Could Kurnell be second Sydney Airport site?

Opinion and Analysis

By Simon Sharwood

Debate over whether Sydney needs a new airport has run for thirty years and will probably run for another thirty. Along the way it has become a symbol for policy cowardice, the power of NIMBYism and Australia's sclerotic decision-making process.

It's therefore time for a combination of callousness, vision and lateral thinking to break the deadlock.

I think it can be done for the tiny price tag of about $1.5 billion, for which Sydney gets a 24×7 airport, $250 million worth of brand new, healthy, green, community facilities a lot of happy people.

Sydney airport is controversial because it is surrounded by people and their ears. Within a kilometre of its northern, eastern and western boundaries are densely-populated suburbs.

One oft-used flight path starts in the city's north and spreads noise over several safe Liberal electorates – including Bennelong, once held by John Howard – en route to the runway. One electorate adjacent to the airport is held by Labor's Transport Minister Anthony Albanese.

To ameliorate the noise, the airport operates under a “noise sharing” arrangement that promises residents of the noisiest suburbs “respite hours” during which planes will fly beyond the reach of their ears.

There's also an 11pm to 6am curfew during which very few aircraft movements are allowed, in order not to disturb all those ears.

Allowing, or even discussing, more aircraft noise anywhere near those ear-packed suburbs means swift and horrible political death.

But to the airport's south is the suburb of Kurnell, a locale already home to unlovely industrial infrastructure like an oil terminal and a desalination plant. Australia's latest census notes that the suburb is home to 723 dwellings, housing 2204 people.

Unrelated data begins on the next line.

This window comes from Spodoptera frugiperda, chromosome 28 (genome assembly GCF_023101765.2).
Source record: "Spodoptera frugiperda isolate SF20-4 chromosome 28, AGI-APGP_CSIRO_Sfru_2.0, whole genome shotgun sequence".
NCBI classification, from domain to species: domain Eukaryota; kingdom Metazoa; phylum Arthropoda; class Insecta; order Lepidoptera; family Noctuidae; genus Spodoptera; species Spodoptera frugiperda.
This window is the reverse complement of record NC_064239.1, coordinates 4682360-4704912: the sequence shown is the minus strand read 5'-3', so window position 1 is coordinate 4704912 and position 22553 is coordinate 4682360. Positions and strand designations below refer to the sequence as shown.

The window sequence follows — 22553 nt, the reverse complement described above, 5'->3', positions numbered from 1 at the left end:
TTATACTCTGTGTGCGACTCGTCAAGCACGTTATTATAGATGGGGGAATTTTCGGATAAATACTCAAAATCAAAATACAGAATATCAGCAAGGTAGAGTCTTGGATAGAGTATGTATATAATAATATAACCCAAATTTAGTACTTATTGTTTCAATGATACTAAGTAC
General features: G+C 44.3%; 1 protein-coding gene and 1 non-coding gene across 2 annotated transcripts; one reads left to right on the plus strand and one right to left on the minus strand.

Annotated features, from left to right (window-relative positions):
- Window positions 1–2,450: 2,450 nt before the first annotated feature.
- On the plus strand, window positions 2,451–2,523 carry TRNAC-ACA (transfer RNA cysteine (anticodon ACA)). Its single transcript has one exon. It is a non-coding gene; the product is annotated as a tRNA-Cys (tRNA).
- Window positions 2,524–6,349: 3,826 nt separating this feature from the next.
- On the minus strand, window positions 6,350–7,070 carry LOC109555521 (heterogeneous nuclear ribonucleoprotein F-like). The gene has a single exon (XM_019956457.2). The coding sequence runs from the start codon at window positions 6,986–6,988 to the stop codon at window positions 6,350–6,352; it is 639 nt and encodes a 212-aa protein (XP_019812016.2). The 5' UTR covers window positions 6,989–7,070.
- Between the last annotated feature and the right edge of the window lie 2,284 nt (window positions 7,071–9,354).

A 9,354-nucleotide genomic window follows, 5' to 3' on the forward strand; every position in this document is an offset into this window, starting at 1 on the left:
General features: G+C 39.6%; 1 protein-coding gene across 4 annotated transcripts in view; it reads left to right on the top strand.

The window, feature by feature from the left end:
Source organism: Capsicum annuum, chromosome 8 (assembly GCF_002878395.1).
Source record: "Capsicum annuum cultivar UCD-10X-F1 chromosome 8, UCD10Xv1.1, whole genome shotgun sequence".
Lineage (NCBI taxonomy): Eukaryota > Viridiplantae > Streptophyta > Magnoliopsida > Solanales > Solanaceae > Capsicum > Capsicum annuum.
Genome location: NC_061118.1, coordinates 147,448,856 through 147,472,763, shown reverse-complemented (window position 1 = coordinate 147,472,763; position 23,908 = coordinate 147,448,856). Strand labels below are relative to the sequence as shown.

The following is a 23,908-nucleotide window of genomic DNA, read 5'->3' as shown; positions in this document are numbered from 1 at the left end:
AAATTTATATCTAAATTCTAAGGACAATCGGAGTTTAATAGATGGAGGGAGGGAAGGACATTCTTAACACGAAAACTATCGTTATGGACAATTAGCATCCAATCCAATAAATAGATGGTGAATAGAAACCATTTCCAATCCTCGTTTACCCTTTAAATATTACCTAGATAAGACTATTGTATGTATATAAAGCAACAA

Without in any way wishing ill upon those 2204, their choice of home is rather inconvenient, as if Kurnell's residents and their ears weren't there it would make it rather easier to fly planes over the suburb 24×7.

At this point it's worth considering the price of a new airport, which everyone agrees is lots of billions of dollars.

Sydney Airport's owner, Sydney Airport Holdings, has first right of refusal to build and operate any new airport, but tends to favour any alternative proposal that lets it keep making money from the current facilities instead of getting into the horrid business of funding and building a new one.

Which is why acquiring and bulldozing Kurnell to remove its ears deserves consideration.

Buying a whole suburb may seem expensive, but according to the mean home price in Kurnell is $665,000.

Let's be generous and decree that Kurnell homeowners will be paid market value for their homes and then compensation. $1.25m is a nice round figure per home.

If you multiply 723 by $1.25m that gives us a fund of $915,000,000 to buy out all the houses in the suburb, at prices generous enough to allow residents to resettle somewhere nice.

Let's next assume demolition and remediation costs of $250 million and throw the same amount into the pot for building community facilities on the site once the houses are gone.

Cyclists often ride to Kurnell so I think a nice road racing track, velodrome, cyclocross course and mountain bike park are reasonable starters and will leave plenty more millions for other facilities that aren't disrupted by low-flying noise.

Let's be generous and throw in another $100,000 per household for relocation expenses to bring the whole package to a round $1.5 billion, a tiny sum for clear air and acres of new leisure facilities.

At this point readers with a sense of social justice may feel it's just a little bit unfair to evict the good folk of Kurnell so callously.